There is disagreement and confusion regarding optimal vitamin A amounts and toxicity from excess amounts of the different forms of it. An article on the Weston Price Foundation website states, “…concerns about vitamin A toxicity are exaggerated. While some forms of synthetic vitamin A found in supplements can be toxic at only moderately high doses, fat-soluble vitamin A naturally found in foods like cod liver oil, liver, and butterfat is safe at up to ten times the doses of water-soluble, solidified and emulsified vitamin A found in some supplements that produce toxicity. Additionally, the vitamin D found in cod liver oil and butterfat from pasture-raised animals protects against vitamin A toxicity, and allows one to consume a much higher amount of vitamin A before it becomes toxic. Liver from land mammals is high in vitamin A but low in vitamin D, and should therefore be consumed with other vitamin D-rich foods such as lard or bacon from pasture-raised pigs, egg yolks, and oily fish, or during months in which UV-B light is sufficient to provide one with adequate vitamin D.”

      Here are two helpful articles:

      October 15th, 2014 7:53 pm Reply
  • Jen

    I cannot take any sort of fish oil or cod liver oil anymore due to digestive problems…horrible belching and feel sick all day. I also burped up a can of sardines I tried the other day. Do you think the fish eggs would work for me? Can you recommend a source?

    October 14th, 2014 4:21 pm Reply
    • Paula

      A deficiency of hydrochloric acid is implicated with fishy burping.

      October 15th, 2014 2:59 pm Reply
    • Ashley

      You can find enzymes that are specifically for breaking down fats, and then you won’t have that problem.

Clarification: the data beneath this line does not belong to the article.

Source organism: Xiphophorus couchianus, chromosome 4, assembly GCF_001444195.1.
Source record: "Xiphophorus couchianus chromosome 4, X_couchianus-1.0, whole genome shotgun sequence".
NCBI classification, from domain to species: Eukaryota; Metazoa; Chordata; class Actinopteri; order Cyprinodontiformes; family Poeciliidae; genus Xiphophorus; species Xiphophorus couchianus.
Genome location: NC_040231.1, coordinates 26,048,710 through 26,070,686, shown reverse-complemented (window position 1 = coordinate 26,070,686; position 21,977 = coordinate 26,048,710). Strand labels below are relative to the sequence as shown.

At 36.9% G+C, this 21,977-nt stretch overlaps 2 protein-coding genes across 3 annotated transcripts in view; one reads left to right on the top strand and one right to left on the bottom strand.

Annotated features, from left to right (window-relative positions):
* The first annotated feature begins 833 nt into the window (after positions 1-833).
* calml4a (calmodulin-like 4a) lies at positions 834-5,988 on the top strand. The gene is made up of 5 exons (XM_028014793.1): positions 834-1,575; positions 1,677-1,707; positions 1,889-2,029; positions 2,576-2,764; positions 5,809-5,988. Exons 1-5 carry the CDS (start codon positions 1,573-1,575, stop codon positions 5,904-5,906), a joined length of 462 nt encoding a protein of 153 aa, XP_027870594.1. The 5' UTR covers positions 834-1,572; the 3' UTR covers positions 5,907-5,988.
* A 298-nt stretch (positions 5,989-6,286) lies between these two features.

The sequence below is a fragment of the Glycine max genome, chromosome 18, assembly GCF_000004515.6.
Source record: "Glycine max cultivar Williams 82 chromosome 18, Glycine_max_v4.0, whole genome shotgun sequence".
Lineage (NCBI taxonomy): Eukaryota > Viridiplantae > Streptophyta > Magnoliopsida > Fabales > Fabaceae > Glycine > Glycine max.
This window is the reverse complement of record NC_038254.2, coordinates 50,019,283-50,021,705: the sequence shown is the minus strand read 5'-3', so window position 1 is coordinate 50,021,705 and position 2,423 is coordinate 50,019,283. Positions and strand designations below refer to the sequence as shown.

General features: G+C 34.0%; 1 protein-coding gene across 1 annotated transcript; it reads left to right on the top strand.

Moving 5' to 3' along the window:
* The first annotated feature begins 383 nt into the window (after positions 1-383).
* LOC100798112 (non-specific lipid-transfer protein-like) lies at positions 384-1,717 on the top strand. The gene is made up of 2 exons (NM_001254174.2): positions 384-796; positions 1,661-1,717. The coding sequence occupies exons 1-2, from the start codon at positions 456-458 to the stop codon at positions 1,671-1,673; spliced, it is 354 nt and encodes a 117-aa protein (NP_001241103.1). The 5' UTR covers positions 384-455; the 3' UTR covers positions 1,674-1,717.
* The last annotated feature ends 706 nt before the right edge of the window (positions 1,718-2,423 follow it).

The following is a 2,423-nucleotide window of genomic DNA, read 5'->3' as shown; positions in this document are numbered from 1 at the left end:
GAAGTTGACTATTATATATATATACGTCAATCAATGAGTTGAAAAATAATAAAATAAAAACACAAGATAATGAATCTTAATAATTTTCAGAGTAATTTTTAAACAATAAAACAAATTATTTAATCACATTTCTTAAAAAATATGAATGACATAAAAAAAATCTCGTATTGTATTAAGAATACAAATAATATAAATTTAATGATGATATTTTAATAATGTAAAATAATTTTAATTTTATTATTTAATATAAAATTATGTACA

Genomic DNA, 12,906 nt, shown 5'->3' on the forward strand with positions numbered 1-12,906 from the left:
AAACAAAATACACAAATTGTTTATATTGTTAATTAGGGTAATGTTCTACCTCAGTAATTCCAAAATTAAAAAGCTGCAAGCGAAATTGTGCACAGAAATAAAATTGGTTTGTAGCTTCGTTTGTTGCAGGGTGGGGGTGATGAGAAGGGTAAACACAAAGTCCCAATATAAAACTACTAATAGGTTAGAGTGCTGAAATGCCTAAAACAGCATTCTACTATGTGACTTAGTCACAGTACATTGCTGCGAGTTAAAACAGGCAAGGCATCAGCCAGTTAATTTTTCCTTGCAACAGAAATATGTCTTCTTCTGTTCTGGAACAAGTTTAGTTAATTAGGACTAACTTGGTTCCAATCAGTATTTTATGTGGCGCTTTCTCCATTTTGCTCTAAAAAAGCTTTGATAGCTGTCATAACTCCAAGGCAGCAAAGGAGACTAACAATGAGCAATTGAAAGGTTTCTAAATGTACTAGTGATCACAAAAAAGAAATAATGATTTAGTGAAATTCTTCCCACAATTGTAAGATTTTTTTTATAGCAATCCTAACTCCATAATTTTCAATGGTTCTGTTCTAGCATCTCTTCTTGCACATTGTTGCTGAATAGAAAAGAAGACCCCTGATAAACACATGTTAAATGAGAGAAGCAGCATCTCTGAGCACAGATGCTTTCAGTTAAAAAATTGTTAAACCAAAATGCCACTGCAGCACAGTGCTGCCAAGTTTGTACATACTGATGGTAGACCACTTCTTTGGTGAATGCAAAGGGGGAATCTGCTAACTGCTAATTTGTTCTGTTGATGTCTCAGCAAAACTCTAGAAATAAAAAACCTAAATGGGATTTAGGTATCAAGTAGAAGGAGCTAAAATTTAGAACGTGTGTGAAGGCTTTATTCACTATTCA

October 19th, 2014 5:30 pm Reply
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  • LondonLady

    Thank you for this timely article.
    I have two comments to make: one is that if you are very low in Vit D, FCLO might not be enough to raise your levels because of the vitamin A also in the cod liver oil. If you are just trying to maintain levels I think it is fine, but be aware that it might not work for everyone and could, in theory, exacerbate the deficiency -I believe this is what happened to my partner earlier on this year. There is some suggestions online that this may be likely, but WAPF have disagreed with this theory. I’m not sure either way, but it’s something for people to bear in mind.
    Secondly, if you are taking vitamin D3 supplements, you MUST also watch your magnesium levels to ensure that you are not in danger from vitamin D toxicity, and also to activate the vitamin D so that it does its job, there is much info on this online, but here is a succinct explanation:
    Hope this info helps someone!

    October 14th, 2014 1:26 pm Reply
  • Melissa

    That’s odd. I’m sure I’m deficient since I never go outside hardly, but I don’t have any of the symptoms listed here at all. ???

    October 14th, 2014 10:39 am Reply
  • BILL


    October 13th, 2014 1:26 am Reply
  • Lydia Moser via Facebook

    WHAT ELSE besides cod liver oil?? Can’t take it bc of a severe fish allergy.

    October 12th, 2014 8:19 pm Reply
  • Misty

    Thank you Sarah for the interesting and informative article. One question though, if you are low on vit d according to blood tests, does 2000 iu provide enough to help someone bring their levels up appropriately? I thought I read some where on Mercolas site that 2000 was not sufficient enough to dig you out of the hole so to speak.

    October 12th, 2014 6:42 pm Reply
    • Sarah TheHealthyHomeEconomist

      If one is super low, I would recommend incorporating fish eggs into the diet … possibly the highest food in Vitamin D. One Tbl of fish roe has 17,000 IU of completely natural vitamin D!!!

      October 12th, 2014 9:32 pm Reply
      • megan

        PLEASE help, where did you learn that 1 T = 17,000 IU? Is it all roe or just certain fish like salmon?

        October 2nd, 2015 9:18 pm Reply
        • Sarah TheHealthyHomeEconomist

          See the linked source from testing done by the Weston Price Foundation.

          October 2nd, 2015 10:02 pm Reply
  • Lisa Smith

    Is there a chart that says how much we should take daily. I want to take it and I also have a 10,9,5 and 2 year old. Thanks!